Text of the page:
One of my PhD students did a retrospective study of mammograms, comparing the performance  of commercial AI tools. All were good at early detection, which is key to patient outcomes. We held a meeting at Newnham with AI companies and experts and agreed a statement about what we should do to test AI tools, The Newnham Report, which is an important intervention in this area.*

So what are the some of the challenges and risks?

The greater use of AI calls for different skill sets, with more maths required in medical education, because more and more we will be reliant on and should be analysing big data. The existing data we have, if used effectively, can help shape health policy and how we deliver care, by analysing demographic data – incorporating shopping and eating habits, for example. We have a joint grant now with departments in maths, computer science, imaging and healthcare. Bringing together these multiple disciplines is where we’ve made the biggest advances in medicine.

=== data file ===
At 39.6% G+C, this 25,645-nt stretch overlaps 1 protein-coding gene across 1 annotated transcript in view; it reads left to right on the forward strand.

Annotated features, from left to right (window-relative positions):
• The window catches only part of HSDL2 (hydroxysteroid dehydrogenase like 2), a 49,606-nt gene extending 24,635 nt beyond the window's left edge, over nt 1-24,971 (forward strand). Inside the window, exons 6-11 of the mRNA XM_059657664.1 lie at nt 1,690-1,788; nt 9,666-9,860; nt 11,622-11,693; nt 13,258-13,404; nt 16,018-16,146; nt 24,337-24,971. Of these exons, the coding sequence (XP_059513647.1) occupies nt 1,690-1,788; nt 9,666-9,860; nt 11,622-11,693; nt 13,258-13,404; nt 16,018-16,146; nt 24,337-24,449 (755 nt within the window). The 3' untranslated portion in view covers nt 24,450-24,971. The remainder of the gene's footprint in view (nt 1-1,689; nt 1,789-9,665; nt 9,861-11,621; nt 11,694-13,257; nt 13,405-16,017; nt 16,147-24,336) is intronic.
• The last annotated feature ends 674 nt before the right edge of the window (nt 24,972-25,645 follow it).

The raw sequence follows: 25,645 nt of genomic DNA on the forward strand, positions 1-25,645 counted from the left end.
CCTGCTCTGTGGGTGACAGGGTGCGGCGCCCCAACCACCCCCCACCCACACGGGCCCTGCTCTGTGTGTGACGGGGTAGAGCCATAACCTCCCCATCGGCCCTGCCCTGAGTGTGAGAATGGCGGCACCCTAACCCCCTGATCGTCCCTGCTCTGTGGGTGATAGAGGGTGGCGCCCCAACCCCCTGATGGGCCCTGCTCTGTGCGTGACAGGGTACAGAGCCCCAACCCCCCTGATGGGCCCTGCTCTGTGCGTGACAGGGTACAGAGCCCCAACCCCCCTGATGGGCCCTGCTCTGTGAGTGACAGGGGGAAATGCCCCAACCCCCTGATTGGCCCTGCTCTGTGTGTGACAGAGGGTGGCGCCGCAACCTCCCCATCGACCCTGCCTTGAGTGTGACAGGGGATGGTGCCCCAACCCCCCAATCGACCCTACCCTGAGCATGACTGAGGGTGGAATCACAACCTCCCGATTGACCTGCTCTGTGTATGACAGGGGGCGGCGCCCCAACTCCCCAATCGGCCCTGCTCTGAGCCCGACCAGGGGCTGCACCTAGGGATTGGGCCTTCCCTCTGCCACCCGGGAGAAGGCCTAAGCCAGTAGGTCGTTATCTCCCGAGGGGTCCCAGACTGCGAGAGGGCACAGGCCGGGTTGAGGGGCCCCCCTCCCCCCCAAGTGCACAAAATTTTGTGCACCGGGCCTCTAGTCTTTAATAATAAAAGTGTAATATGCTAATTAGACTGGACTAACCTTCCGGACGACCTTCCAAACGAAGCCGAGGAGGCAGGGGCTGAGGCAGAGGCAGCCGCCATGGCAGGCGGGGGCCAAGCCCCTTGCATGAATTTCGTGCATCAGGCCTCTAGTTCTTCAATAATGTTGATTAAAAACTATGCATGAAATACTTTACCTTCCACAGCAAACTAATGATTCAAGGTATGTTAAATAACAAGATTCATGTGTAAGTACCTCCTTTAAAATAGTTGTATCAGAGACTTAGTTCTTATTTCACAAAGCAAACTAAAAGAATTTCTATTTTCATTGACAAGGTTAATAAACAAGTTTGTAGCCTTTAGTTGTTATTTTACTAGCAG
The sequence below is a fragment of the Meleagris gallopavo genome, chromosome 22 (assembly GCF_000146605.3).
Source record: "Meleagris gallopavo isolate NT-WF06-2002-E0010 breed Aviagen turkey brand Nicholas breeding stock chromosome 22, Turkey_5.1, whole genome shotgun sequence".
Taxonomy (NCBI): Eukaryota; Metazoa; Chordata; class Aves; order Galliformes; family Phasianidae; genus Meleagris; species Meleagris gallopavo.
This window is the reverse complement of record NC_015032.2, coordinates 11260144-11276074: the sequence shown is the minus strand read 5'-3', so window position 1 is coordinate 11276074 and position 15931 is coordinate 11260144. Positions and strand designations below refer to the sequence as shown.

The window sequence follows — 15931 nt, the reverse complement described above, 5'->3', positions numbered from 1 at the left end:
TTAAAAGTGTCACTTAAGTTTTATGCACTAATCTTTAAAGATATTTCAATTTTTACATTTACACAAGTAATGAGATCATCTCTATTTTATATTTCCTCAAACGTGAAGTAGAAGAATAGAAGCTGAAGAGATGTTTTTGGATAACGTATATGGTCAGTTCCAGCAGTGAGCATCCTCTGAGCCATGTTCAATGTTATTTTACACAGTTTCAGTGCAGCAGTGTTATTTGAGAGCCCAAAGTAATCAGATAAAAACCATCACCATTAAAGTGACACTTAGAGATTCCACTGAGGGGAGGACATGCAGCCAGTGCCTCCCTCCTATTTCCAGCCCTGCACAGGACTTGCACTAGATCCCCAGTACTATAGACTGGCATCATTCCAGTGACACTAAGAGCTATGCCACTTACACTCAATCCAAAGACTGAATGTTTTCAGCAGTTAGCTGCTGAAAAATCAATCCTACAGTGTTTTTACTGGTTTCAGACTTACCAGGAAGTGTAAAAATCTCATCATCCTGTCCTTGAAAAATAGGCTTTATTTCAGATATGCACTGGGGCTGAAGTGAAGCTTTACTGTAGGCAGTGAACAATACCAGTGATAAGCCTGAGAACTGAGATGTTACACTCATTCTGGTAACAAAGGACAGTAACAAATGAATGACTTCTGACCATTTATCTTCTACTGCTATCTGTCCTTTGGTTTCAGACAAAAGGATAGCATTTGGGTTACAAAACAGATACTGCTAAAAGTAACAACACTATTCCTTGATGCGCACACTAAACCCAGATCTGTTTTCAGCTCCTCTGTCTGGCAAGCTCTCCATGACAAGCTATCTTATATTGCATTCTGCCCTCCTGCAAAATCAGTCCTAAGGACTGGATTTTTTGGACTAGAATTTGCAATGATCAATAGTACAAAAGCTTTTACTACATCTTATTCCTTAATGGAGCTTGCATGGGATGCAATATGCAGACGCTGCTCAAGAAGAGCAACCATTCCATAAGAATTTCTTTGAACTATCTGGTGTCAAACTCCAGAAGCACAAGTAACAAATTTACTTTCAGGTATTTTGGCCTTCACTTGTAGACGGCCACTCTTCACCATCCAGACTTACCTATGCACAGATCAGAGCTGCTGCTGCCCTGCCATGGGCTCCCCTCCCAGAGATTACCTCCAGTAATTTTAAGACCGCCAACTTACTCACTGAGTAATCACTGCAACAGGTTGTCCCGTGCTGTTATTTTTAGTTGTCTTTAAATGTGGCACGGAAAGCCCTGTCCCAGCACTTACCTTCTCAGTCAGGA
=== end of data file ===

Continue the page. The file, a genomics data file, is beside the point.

The challenge is that the algorithms are not perfect; they miss things and so the radiologist can lose confidence in them, and they can introduce bias into reading. For example, if an algorithm has been created in one particular ethnic population it may not work so well in a different country where the population is completely different or much more diverse.

The implications of all this go much further; with medical records being digitised, we need to be very careful about how that data is used, with proper audit mechanisms in place. The algorithms are only as good as the quality of the data on which they were created.

What other areas are you looking at?